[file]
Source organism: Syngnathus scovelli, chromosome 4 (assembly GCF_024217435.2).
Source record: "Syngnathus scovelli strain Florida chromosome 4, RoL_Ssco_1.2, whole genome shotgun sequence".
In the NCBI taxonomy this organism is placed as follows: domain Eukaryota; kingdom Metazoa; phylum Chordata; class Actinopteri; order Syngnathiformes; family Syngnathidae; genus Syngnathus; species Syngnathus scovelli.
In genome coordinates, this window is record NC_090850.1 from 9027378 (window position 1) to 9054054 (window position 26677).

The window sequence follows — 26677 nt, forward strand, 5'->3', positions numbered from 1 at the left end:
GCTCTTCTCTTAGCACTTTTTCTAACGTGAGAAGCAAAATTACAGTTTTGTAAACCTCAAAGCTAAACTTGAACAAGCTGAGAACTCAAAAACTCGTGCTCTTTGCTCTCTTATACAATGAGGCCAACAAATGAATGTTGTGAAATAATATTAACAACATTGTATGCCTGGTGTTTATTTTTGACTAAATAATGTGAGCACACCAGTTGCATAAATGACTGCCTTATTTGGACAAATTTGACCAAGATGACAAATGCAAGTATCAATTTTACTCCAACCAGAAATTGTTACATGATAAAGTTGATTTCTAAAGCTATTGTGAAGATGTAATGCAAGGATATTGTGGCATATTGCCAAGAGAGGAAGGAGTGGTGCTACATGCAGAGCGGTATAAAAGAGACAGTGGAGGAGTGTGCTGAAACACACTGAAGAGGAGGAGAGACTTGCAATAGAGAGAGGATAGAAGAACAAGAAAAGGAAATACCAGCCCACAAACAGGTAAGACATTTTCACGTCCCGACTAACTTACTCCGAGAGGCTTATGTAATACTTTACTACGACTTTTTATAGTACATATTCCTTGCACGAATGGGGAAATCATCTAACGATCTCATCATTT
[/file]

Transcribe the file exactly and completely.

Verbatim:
Source organism: Syngnathus scovelli, chromosome 4 (assembly GCF_024217435.2).
Source record: "Syngnathus scovelli strain Florida chromosome 4, RoL_Ssco_1.2, whole genome shotgun sequence".
In the NCBI taxonomy this organism is placed as follows: domain Eukaryota; kingdom Metazoa; phylum Chordata; class Actinopteri; order Syngnathiformes; family Syngnathidae; genus Syngnathus; species Syngnathus scovelli.
In genome coordinates, this window is record NC_090850.1 from 9027378 (window position 1) to 9054054 (window position 26677).

The window sequence follows — 26677 nt, forward strand, 5'->3', positions numbered from 1 at the left end:
GCTCTTCTCTTAGCACTTTTTCTAACGTGAGAAGCAAAATTACAGTTTTGTAAACCTCAAAGCTAAACTTGAACAAGCTGAGAACTCAAAAACTCGTGCTCTTTGCTCTCTTATACAATGAGGCCAACAAATGAATGTTGTGAAATAATATTAACAACATTGTATGCCTGGTGTTTATTTTTGACTAAATAATGTGAGCACACCAGTTGCATAAATGACTGCCTTATTTGGACAAATTTGACCAAGATGACAAATGCAAGTATCAATTTTACTCCAACCAGAAATTGTTACATGATAAAGTTGATTTCTAAAGCTATTGTGAAGATGTAATGCAAGGATATTGTGGCATATTGCCAAGAGAGGAAGGAGTGGTGCTACATGCAGAGCGGTATAAAAGAGACAGTGGAGGAGTGTGCTGAAACACACTGAAGAGGAGGAGAGACTTGCAATAGAGAGAGGATAGAAGAACAAGAAAAGGAAATACCAGCCCACAAACAGGTAAGACATTTTCACGTCCCGACTAACTTACTCCGAGAGGCTTATGTAATACTTTACTACGACTTTTTATAGTACATATTCCTTGCACGAATGGGGAAATCATCTAACGATCTCATCATTT